Who is planning for? Planning with urbanisation and informality in Johannesburg's Spatial Development Framework

Tariq Toffa, Johannesburg Community Manager
Johannesburg, 22 June 2015

Johannesburg remains the focal point for economic opportunities in sub-Saharan Africa and is the largest city in South Africa. Facing global challenges such as increasing urbanisation and economic inequality, the City's Spatial Development Framework (SDF) was prepared and annually revised since 2002 to guide public and private investment toward more equitable spatial and economic growth (fig. 1 and 2). As a key higher order spatial vision, it must translate higher level policy paradigms, such as "the pro-active absorption of the poor (...) into fully-fledged urban citizens" and "settlement restructuring (...) to bringing jobs closer to people" into a coherent spatial strategy. We spoke to Paul Hanger of IYER Urban Design Studio, planning consultants for the SDF with The Urban Planning and Design Lab of UN-Habitat and Urban Morphology Institute, about the process.

Briefly explain the role of Johannesburg's SDF.

The SDF is part of a broader planning process, and sits within a broader suite or package of plans influenced by, and taking direction from, the Integrated Development Plan of the city (fig. 3). It thus has primary legislative function. At another level, the SDF provides the overriding long term spatial vision for the City, exploring appropriate spatial development challenges and scenarios for a "Future City". The dynamics of the city are constantly changing (or rather our understanding of these dynamics is maturing), and a spatial plan that may have been 'appropriate' a decade ago may now have become an obstacle to sustainable urban growth.

What are the major urban-spatial challenges addressed?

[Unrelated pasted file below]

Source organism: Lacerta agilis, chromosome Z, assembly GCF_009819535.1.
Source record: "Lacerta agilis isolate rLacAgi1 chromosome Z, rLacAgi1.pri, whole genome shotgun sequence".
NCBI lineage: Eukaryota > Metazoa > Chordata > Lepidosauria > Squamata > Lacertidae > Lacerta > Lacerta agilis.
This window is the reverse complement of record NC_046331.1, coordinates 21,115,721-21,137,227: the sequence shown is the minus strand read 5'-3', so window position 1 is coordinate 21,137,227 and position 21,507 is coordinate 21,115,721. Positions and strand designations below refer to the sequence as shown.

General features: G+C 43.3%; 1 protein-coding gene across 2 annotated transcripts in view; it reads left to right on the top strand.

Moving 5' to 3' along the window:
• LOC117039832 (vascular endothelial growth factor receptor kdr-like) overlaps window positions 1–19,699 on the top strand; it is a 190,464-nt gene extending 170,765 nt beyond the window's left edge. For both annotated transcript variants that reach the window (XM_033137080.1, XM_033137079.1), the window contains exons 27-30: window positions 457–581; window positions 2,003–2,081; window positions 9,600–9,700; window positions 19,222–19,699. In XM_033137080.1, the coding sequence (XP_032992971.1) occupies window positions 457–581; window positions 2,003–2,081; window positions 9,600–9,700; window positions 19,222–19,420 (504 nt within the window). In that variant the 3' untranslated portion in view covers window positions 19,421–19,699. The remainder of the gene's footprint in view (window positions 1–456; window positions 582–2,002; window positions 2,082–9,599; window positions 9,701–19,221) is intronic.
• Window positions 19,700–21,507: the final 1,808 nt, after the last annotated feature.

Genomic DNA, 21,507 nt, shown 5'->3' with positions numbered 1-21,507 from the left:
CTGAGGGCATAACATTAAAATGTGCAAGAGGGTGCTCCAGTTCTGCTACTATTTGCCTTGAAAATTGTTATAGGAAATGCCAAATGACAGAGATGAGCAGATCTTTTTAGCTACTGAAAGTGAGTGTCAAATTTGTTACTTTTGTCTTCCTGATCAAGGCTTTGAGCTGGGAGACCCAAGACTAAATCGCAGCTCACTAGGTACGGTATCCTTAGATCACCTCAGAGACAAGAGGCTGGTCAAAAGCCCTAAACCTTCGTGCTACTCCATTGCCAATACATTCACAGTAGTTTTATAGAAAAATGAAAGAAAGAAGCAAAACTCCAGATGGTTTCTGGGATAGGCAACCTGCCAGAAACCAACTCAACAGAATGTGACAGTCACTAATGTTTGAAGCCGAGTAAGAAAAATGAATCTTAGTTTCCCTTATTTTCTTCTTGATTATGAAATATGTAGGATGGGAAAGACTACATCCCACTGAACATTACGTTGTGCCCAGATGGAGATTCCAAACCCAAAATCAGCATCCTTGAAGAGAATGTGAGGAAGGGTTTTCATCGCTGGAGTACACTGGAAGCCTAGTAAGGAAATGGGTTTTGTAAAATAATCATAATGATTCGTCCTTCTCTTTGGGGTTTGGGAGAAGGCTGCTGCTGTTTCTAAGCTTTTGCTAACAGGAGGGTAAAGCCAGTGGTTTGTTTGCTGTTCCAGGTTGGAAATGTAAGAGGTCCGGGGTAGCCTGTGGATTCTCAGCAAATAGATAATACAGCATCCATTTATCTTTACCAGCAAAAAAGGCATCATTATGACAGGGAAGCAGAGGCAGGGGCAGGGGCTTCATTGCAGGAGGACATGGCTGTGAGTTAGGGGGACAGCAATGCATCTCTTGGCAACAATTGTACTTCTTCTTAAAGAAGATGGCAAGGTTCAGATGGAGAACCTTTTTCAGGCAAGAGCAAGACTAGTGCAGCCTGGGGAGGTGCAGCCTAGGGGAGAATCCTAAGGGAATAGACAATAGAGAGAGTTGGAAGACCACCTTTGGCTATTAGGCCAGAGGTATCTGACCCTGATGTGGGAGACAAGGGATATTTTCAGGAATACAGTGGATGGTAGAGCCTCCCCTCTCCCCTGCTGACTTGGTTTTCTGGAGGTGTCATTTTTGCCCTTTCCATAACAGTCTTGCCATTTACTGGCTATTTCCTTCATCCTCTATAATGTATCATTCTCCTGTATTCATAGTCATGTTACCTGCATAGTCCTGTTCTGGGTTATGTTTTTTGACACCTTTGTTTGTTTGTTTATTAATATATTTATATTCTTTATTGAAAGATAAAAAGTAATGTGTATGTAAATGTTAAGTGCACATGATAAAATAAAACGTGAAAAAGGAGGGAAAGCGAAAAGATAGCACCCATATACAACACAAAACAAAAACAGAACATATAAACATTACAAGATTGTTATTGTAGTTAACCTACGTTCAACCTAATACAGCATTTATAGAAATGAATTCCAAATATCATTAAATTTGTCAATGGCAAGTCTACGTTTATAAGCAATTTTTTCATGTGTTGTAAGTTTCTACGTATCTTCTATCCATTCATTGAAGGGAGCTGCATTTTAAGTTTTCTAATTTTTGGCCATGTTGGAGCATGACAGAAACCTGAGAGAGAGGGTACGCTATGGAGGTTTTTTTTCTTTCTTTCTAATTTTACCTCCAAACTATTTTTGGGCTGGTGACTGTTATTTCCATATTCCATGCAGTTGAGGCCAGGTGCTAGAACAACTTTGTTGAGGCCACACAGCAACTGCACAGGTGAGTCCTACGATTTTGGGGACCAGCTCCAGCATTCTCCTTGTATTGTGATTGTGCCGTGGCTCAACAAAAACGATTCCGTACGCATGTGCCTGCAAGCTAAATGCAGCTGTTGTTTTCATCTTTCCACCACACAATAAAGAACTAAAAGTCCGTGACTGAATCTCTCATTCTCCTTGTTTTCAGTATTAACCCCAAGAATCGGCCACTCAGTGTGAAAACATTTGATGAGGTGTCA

The fundamental challenge currently confronting the city is assimilating a rapidly increasing urban population, of limited resources, into an urban system that is already constrained with its own spatial shortcomings (spatial inequality, fragmentation, urban sprawl, limited diversity and inefficient land use patterns, increasing pressure on the natural environment), in a way that is able to generate opportunity and sustain quality urban living. It is not just a case of accommodating a growing population and an increasing of informality, but using these to drive growth and urban sustainability. The spatial positioning and form of this growth is thus critical.

Is the SDF the most appropriate tool to address these challenges?

The SDF on its own will not transform the city. It requires a concurrent capital investment process to implement key spatial interventions. It also requires a more detailed level of planning to give spatial guidance to more localised development patterns (figs. 4). More importantly, in the local government context it needs political buy in and an effective champion.

How innovative is the SDF in offering sustainable solutions?

Johannesburg can have the most innovative spatial vision and framework possible, yet this becomes superfluous if, for example, higher levels of government continue imposing urban development priorities on the city – the provincial housing 'Megacity' approach or the proposed Gautrain extensions are examples here. The SDF cannot realistically address all of the urban challenges without being part of a broader shift in the way we build cities.

What are the major obstacles in implementation?

There are numerous obstacles ranging from political buy in to an increasing inertia to change in many of the 'privileged' areas of the city. Perhaps the biggest obstacle is the lack of a common urban vision for the city in our (fragmented) urban context. The reality is that, as a city community, we need to accept that, fundamentally, our city is not working at the level it has historically been positioned, and we need to rethink what it is doing, and where it is doing it.

Picture credits: Figs. 1 – 3: SDF 2010 – 2011; fig. 4: Google Earth.

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